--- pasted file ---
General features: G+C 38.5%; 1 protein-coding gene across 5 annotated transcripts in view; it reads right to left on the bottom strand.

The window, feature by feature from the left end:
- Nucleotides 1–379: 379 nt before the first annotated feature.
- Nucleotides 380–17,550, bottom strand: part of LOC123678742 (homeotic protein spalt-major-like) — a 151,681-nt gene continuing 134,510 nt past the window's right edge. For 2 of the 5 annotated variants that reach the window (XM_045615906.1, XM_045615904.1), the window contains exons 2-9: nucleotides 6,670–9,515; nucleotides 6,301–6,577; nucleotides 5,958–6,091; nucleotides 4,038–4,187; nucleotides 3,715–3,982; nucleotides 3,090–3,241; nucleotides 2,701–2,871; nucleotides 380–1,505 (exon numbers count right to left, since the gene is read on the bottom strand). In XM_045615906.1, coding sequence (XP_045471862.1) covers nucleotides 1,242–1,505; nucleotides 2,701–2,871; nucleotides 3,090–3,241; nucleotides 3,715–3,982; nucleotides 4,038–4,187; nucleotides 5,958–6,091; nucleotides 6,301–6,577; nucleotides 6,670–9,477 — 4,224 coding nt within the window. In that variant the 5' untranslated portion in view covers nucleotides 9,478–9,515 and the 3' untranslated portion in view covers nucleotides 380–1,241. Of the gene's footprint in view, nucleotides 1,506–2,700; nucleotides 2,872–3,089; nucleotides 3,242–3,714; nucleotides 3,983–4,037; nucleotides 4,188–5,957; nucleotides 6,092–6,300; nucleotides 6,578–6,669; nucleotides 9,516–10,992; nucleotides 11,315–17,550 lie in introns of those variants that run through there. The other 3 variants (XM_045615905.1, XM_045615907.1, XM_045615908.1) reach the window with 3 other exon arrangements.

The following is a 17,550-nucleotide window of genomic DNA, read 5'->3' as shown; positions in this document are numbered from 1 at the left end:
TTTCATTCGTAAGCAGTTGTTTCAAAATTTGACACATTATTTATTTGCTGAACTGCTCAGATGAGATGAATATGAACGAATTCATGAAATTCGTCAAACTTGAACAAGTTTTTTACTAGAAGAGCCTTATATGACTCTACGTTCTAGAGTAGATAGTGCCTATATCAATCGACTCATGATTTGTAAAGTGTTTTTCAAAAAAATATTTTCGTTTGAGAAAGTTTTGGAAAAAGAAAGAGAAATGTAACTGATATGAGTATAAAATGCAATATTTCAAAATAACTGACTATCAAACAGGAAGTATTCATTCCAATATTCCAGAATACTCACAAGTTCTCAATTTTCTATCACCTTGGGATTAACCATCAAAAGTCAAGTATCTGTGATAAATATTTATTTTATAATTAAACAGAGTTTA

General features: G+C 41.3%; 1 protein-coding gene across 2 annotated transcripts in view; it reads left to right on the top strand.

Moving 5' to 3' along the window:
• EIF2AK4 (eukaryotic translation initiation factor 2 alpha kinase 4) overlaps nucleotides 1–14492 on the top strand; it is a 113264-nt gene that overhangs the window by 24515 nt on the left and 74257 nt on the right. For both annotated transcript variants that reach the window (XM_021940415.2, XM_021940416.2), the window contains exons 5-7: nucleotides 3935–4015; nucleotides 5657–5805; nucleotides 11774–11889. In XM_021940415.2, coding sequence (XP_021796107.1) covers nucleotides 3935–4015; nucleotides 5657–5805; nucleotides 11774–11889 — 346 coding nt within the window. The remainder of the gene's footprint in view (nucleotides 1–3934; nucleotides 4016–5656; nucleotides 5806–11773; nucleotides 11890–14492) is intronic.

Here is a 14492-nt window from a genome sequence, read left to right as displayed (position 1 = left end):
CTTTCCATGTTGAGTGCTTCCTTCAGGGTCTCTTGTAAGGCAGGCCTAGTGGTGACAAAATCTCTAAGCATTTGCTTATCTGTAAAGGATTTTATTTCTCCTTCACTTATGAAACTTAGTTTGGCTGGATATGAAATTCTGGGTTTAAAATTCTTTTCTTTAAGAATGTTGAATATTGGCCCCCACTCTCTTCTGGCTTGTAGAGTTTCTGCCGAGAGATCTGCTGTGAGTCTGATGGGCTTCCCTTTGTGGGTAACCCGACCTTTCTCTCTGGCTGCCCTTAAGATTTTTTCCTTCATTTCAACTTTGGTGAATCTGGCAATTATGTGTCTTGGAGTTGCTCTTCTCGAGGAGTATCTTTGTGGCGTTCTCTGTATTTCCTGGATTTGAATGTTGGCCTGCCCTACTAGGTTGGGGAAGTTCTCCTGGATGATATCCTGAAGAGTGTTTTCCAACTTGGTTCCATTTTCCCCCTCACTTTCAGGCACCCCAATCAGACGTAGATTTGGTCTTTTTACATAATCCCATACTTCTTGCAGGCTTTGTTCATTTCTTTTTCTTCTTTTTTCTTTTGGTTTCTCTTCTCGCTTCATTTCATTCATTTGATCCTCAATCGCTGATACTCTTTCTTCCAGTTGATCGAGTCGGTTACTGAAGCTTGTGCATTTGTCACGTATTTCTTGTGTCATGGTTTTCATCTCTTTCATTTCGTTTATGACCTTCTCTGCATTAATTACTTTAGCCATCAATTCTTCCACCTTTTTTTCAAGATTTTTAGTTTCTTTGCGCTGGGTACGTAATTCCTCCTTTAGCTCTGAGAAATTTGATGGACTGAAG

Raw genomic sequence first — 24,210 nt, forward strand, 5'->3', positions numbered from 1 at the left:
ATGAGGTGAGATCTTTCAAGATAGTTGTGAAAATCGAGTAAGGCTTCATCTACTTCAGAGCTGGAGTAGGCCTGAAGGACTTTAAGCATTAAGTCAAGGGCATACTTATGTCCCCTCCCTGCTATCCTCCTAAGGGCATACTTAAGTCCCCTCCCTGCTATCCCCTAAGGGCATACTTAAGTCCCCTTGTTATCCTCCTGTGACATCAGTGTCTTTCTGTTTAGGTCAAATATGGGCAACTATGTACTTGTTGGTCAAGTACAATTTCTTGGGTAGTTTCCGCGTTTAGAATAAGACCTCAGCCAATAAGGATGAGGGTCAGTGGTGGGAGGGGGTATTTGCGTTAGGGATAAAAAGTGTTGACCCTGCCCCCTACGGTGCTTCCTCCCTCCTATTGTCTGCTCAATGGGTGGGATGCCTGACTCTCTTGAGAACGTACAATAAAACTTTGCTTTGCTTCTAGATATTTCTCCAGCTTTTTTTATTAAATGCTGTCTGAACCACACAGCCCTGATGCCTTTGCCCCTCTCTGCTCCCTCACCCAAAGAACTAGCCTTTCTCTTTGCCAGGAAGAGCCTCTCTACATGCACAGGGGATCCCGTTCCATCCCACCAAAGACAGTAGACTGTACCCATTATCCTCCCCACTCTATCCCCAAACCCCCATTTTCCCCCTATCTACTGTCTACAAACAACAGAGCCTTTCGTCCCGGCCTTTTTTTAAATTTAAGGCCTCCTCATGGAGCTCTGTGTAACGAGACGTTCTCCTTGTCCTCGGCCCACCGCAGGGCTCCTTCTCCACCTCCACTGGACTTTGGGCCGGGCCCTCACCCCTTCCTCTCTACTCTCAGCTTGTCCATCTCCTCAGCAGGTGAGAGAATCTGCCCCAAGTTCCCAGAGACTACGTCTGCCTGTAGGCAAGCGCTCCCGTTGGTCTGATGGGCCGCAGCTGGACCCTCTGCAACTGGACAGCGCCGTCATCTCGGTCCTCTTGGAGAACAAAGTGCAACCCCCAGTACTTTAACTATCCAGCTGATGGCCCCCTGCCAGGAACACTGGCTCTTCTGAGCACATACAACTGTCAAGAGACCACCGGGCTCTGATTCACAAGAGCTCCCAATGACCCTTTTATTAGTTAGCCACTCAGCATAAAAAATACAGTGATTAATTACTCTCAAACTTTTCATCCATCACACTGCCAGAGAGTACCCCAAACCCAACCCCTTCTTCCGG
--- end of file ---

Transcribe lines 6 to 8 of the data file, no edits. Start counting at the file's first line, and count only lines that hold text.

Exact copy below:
TTTCATTCGTAAGCAGTTGTTTCAAAATTTGACACATTATTTATTTGCTGAACTGCTCAGATGAGATGAATATGAACGAATTCATGAAATTCGTCAAACTTGAACAAGTTTTTTACTAGAAGAGCCTTATATGACTCTACGTTCTAGAGTAGATAGTGCCTATATCAATCGACTCATGATTTGTAAAGTGTTTTTCAAAAAAATATTTTCGTTTGAGAAAGTTTTGGAAAAAGAAAGAGAAATGTAACTGATATGAGTATAAAATGCAATATTTCAAAATAACTGACTATCAAACAGGAAGTATTCATTCCAATATTCCAGAATACTCACAAGTTCTCAATTTTCTATCACCTTGGGATTAACCATCAAAAGTCAAGTATCTGTGATAAATATTTATTTTATAATTAAACAGAGTTTA

General features: G+C 41.3%; 1 protein-coding gene across 2 annotated transcripts in view; it reads left to right on the top strand.

Moving 5' to 3' along the window: